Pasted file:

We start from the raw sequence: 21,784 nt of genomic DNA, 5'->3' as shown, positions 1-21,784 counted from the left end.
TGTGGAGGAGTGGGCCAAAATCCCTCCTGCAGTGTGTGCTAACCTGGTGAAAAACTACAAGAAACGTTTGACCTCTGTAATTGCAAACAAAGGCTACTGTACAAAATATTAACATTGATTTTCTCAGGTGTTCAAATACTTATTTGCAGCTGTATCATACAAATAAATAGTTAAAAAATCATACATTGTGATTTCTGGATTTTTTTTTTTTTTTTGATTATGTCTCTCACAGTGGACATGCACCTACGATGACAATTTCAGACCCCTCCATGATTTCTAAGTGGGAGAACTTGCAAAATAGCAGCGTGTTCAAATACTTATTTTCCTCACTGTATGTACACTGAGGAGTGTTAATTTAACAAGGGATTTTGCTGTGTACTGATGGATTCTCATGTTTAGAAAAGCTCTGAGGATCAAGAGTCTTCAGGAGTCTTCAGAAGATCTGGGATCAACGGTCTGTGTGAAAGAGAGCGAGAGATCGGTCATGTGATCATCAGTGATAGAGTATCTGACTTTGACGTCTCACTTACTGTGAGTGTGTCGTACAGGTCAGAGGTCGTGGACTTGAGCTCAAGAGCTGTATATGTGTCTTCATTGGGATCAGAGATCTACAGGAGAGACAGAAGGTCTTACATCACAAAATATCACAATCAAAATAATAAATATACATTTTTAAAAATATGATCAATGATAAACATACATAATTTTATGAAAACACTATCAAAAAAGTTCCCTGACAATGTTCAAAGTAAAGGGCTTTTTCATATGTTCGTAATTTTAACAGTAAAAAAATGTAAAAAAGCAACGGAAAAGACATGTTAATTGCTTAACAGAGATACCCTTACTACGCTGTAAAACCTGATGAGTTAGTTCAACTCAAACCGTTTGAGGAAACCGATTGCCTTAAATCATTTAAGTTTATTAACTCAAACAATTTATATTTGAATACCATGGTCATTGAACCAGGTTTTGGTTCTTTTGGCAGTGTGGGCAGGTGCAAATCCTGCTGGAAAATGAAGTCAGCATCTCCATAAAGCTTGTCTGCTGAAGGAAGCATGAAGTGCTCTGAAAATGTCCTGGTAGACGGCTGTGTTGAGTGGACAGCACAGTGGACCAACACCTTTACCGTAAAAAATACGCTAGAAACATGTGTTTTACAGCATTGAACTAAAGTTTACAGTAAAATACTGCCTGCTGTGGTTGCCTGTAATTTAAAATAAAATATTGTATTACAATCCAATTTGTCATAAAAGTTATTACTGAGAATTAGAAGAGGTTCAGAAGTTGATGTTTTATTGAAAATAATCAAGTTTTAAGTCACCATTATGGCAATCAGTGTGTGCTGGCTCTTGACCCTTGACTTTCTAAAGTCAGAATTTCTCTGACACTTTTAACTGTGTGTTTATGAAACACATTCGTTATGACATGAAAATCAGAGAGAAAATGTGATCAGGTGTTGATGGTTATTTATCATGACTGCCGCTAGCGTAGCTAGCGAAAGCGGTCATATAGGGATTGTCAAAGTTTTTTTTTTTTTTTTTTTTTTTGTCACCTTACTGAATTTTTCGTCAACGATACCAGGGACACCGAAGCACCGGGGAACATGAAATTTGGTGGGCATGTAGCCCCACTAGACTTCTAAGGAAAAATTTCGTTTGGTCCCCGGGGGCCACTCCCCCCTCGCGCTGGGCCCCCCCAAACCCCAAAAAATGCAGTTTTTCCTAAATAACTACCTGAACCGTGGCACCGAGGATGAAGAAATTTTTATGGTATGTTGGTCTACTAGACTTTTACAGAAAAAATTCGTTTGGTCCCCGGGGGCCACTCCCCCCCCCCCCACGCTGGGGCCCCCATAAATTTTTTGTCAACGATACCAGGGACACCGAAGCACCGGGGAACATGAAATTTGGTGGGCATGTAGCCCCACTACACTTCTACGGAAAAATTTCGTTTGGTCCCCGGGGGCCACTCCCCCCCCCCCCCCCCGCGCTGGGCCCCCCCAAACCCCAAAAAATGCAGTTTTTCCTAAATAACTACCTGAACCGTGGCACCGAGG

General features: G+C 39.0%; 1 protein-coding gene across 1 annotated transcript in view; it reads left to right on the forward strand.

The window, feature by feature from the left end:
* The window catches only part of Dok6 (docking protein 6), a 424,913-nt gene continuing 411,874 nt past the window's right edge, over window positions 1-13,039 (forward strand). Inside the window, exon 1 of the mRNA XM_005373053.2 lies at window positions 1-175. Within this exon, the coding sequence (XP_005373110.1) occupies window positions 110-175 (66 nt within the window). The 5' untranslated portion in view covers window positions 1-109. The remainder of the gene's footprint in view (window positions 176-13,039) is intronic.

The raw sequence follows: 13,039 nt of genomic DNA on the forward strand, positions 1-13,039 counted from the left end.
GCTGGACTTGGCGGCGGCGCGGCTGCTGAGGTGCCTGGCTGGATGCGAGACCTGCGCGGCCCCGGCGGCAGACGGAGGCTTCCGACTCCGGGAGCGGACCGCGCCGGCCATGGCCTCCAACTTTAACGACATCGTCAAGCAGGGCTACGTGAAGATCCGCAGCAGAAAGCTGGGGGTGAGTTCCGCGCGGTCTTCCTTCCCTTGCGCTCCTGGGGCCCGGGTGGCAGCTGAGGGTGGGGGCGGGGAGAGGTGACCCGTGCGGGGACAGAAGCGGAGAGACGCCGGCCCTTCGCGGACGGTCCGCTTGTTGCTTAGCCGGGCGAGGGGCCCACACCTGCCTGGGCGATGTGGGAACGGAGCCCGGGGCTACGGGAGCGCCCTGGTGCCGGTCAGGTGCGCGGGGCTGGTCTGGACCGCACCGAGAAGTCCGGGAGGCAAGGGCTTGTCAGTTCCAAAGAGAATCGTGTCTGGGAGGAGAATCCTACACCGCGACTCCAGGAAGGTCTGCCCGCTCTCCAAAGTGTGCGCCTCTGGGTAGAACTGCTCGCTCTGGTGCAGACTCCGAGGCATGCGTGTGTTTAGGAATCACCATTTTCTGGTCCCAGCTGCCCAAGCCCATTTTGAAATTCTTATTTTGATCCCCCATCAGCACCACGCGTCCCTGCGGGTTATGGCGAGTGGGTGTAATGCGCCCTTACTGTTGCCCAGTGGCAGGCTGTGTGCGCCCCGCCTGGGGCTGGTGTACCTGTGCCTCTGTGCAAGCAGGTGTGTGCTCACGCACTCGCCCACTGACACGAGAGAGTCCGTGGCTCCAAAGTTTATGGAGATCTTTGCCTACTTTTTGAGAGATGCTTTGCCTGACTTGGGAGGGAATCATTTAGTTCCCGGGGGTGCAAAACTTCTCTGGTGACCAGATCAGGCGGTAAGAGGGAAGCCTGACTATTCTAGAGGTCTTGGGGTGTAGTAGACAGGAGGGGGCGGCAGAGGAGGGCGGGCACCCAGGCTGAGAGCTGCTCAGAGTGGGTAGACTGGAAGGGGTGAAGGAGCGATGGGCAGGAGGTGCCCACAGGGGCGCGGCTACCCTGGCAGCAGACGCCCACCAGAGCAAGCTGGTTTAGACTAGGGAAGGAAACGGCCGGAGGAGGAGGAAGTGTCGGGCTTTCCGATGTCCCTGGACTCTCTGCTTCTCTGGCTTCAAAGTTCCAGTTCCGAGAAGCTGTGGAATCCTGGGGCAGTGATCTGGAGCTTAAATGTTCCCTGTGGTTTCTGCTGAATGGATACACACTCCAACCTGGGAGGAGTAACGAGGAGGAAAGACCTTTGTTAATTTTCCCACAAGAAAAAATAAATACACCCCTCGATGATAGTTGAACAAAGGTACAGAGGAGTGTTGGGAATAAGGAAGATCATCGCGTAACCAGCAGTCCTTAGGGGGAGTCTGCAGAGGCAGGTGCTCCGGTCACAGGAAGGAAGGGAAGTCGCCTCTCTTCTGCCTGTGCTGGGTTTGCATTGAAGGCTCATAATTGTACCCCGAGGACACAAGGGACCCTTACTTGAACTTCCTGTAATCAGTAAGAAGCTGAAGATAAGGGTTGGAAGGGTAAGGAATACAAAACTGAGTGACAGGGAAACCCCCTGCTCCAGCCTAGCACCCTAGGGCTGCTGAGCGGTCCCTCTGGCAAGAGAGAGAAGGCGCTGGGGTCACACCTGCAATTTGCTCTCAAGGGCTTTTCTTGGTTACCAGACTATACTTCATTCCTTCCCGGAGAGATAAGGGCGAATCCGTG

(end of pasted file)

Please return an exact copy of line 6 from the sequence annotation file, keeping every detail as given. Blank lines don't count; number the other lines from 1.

The raw sequence follows: 13,039 nt of genomic DNA on the forward strand, positions 1-13,039 counted from the left end.